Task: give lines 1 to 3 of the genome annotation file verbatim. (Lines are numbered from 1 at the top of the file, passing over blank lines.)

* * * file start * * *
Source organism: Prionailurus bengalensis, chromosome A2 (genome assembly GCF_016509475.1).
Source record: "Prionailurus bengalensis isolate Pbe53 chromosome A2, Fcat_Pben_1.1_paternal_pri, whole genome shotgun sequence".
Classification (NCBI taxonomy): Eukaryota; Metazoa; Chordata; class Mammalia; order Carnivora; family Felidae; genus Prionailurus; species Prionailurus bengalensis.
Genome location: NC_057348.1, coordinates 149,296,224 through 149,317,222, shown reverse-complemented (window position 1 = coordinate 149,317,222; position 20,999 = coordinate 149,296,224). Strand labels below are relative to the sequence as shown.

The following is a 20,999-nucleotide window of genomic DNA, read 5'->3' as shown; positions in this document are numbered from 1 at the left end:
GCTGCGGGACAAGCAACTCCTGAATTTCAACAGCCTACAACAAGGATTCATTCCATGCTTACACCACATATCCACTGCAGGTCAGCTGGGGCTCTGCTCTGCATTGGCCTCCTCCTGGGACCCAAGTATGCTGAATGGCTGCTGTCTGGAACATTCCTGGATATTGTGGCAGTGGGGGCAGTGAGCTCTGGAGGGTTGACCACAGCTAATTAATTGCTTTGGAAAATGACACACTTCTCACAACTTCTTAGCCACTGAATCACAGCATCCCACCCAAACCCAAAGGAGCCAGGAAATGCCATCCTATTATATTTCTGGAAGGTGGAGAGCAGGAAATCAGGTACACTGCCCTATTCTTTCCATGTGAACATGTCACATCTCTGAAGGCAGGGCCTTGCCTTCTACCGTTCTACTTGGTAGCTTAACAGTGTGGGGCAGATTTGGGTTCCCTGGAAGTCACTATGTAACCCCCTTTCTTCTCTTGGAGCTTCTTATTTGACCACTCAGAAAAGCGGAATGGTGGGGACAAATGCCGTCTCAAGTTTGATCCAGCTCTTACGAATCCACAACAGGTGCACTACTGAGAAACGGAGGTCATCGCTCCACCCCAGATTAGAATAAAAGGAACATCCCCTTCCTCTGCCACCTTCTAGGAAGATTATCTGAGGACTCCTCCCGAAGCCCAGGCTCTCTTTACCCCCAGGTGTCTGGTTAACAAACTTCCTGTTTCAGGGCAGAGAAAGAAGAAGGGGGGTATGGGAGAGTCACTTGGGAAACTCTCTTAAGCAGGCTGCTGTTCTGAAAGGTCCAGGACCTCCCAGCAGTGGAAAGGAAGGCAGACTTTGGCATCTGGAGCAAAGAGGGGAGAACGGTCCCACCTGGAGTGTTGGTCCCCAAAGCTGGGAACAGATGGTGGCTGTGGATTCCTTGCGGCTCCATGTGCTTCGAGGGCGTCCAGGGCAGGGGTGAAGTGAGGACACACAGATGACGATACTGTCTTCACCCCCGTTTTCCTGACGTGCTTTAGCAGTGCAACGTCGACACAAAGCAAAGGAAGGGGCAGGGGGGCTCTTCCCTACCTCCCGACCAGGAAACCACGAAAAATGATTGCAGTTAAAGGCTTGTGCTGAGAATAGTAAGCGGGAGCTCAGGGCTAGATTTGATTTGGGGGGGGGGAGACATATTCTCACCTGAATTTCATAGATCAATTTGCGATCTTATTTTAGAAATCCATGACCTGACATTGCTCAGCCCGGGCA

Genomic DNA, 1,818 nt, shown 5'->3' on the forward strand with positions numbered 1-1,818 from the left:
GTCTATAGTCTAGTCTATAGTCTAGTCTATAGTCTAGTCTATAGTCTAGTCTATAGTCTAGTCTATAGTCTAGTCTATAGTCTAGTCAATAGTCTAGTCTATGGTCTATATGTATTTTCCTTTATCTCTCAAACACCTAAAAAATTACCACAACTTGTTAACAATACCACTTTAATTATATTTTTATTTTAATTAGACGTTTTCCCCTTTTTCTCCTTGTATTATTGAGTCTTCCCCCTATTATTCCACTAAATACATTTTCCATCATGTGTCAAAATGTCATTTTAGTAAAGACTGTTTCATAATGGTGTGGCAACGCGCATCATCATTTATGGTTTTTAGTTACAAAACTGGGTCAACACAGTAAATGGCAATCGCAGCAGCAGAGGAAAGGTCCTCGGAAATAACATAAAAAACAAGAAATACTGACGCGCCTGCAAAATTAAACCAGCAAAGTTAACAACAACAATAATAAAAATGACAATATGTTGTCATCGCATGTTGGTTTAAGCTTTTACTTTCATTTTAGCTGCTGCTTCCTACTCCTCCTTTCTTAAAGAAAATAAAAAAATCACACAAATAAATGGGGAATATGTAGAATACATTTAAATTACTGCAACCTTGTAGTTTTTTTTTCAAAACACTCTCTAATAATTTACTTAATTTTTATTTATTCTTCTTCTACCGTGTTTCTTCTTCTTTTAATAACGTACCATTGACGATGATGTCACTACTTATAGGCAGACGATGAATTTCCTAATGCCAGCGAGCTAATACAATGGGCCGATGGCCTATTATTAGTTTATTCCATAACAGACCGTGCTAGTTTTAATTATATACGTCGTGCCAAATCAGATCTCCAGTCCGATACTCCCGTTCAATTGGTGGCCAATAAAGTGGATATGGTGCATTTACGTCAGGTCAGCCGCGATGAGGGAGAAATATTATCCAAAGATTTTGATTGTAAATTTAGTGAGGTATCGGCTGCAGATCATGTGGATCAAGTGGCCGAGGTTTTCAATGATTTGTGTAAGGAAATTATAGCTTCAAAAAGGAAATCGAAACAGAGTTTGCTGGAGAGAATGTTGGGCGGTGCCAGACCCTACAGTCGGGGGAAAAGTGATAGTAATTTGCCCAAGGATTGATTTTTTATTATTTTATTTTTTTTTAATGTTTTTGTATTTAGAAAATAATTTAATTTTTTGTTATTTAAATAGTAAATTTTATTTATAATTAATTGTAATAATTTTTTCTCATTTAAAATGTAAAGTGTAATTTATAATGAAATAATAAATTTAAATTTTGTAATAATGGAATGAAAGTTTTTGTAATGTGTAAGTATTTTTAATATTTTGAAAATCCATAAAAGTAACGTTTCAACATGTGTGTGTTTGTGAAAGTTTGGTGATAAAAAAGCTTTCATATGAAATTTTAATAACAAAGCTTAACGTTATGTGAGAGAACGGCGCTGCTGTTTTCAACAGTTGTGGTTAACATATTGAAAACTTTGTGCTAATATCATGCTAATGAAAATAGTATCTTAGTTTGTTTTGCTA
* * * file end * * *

Source organism: Prionailurus bengalensis, chromosome A2 (genome assembly GCF_016509475.1).
Source record: "Prionailurus bengalensis isolate Pbe53 chromosome A2, Fcat_Pben_1.1_paternal_pri, whole genome shotgun sequence".
Classification (NCBI taxonomy): Eukaryota; Metazoa; Chordata; class Mammalia; order Carnivora; family Felidae; genus Prionailurus; species Prionailurus bengalensis.